(This is another special posting by Suzy. I hope you enjoy it.)
The Philadelphia Marathon was run recently on the Benjamin Franklin Parkway. In part, the press release read:
PHILADELPHIA (November 18, 2012) — Today’s 19th running of the Philadelphia Marathon witnessed a historic performance by women’s champion Irina Mashkantceva (Mash-kahn-tuh-sova), breaking Mariska Kramer’s 2011 course record. Mashkantceva, with a time of 2:35:35, goes into the Philadelphia Marathon record books in her first marathon on U.S. soil.
In the men’s division, local favorite Mike McKeeman was the clear winner, outpacing the second place finisher, Scott MacPherson, by 42 seconds. MacPherson took second in his first-ever marathon competition. McKeeman, with a winning time of 2:17:51, runs locally with Bryn Mawr Running Club, and does most of his training in Philadelphia.
It was interesting to note that the men’s division winner beat the historic finish run by the woman by close to 18 minutes. In fact, the fifth man to cross the finish line bested her time by fifteen minutes. This is after more than forty years of women striving to compete directly with men in various athletic events. I am not trying, even in a very miniscule way, to hint that I could in any way compete with these athletes. I can’t even generalize about how much influence on the times is genetic rather than environmental. In my case, I never tried to find out.
The summer before I began first grade we were living in Cement City in South Philadelphia. Dad had just made Chief in the US Navy, the initiation for which was to be thrown into the Delaware River. As with many of our waterways then, it was heavily polluted and he ended up with a horrendous fungal infection, which he shared with Moma, just pregnant with my brother, and me. It took many drab-green metal tubes of government issued anti-fungal cream to get rid of the infection. Even though Moma was using lots of Lysol to keep us from sharing his rash we only needed to step in his footsteps to have our own eruptions. In typically childish fashion I complained vociferously about the itchy red bumps between my toes. I was told I could go barefoot, as that would allow the air to keep my feet dry and lessen the infection. Daddy’s assignment then was to teach repair and maintenance for propeller driven plane engines. Moma needed a bit more rest just then. I was a pretty active child; many called me a tomboy, some with a fair amount of distain. To give Moma some respite, Daddy would take me to his classroom on Saturdays while he prepped some of his lessons and equipment. I really enjoyed the overhead slides and how I could take an engine apart and put it back together by pealing off or returning the layers of acetate. Sometimes he would give me leftover worksheets to color. I just had to be quiet and not fiddle with things.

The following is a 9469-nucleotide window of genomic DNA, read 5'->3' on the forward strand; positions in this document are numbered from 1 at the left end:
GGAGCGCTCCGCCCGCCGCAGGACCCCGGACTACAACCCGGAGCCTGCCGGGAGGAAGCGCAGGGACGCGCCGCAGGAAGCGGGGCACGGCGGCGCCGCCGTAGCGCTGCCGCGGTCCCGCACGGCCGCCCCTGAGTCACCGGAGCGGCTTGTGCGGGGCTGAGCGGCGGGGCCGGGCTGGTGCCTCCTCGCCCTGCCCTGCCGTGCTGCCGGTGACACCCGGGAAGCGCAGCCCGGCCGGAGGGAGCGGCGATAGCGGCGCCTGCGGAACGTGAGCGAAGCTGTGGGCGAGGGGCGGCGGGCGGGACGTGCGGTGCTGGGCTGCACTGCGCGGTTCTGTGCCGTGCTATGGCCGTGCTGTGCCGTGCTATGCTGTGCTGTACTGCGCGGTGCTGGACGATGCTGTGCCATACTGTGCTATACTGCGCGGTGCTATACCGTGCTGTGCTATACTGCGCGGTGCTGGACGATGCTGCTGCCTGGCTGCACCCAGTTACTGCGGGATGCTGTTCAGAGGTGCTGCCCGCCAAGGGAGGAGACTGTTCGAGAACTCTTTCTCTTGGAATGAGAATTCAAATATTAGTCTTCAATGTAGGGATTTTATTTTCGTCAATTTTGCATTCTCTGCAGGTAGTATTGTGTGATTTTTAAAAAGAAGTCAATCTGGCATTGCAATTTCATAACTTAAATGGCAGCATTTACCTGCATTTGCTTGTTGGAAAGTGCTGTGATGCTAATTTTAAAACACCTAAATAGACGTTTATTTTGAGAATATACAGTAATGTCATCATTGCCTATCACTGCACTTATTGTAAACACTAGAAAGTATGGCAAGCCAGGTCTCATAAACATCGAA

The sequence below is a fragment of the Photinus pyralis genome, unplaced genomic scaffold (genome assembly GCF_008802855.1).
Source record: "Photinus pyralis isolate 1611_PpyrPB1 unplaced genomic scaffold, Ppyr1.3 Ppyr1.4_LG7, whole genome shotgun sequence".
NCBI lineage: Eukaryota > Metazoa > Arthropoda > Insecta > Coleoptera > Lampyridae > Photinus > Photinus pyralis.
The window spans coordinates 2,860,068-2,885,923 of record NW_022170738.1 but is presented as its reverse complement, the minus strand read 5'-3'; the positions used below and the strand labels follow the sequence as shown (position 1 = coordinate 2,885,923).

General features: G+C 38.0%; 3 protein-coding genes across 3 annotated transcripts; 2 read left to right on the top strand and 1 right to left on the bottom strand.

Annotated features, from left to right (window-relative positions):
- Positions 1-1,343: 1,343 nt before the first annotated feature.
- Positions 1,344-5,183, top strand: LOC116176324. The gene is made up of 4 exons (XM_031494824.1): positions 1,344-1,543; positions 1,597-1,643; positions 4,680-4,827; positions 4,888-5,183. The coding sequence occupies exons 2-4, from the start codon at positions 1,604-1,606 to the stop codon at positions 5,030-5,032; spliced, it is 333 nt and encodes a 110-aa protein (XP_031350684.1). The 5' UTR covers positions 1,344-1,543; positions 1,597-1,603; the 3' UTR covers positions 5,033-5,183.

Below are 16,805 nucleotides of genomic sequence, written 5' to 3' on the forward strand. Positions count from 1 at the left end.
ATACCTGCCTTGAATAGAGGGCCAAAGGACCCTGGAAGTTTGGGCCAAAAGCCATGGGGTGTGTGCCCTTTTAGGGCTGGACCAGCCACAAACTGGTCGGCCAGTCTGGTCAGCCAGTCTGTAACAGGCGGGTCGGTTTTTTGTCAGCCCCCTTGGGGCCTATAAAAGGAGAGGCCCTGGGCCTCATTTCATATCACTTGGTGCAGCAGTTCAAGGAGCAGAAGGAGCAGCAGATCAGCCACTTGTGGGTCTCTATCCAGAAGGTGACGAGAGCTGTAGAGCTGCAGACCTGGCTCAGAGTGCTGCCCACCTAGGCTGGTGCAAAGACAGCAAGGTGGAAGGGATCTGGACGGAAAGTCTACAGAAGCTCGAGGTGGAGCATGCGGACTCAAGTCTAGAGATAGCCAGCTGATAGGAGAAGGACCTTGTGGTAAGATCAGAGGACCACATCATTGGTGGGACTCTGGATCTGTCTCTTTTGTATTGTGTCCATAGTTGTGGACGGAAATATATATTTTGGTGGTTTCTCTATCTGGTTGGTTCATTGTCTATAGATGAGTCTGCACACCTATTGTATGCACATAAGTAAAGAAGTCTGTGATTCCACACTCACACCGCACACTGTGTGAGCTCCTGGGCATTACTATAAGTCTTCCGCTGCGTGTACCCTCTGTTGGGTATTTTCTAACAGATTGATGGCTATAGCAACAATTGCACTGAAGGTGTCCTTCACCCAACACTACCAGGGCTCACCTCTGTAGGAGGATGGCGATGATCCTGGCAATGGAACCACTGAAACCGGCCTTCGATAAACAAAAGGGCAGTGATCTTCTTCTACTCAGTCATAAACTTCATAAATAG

My grandmother, after being widowed for a decade had recently remarried. Granddad Rich, who could drive and had a car, visited frequently to spell Moma. Grandmom felt I should be learning embroidery or at least hemming things. I didn’t want to do anything where I had to sit. In fact, all of the things that she tried to interest me in required sitting. I thought she was too stern and just wanted to go out and play with the other kids.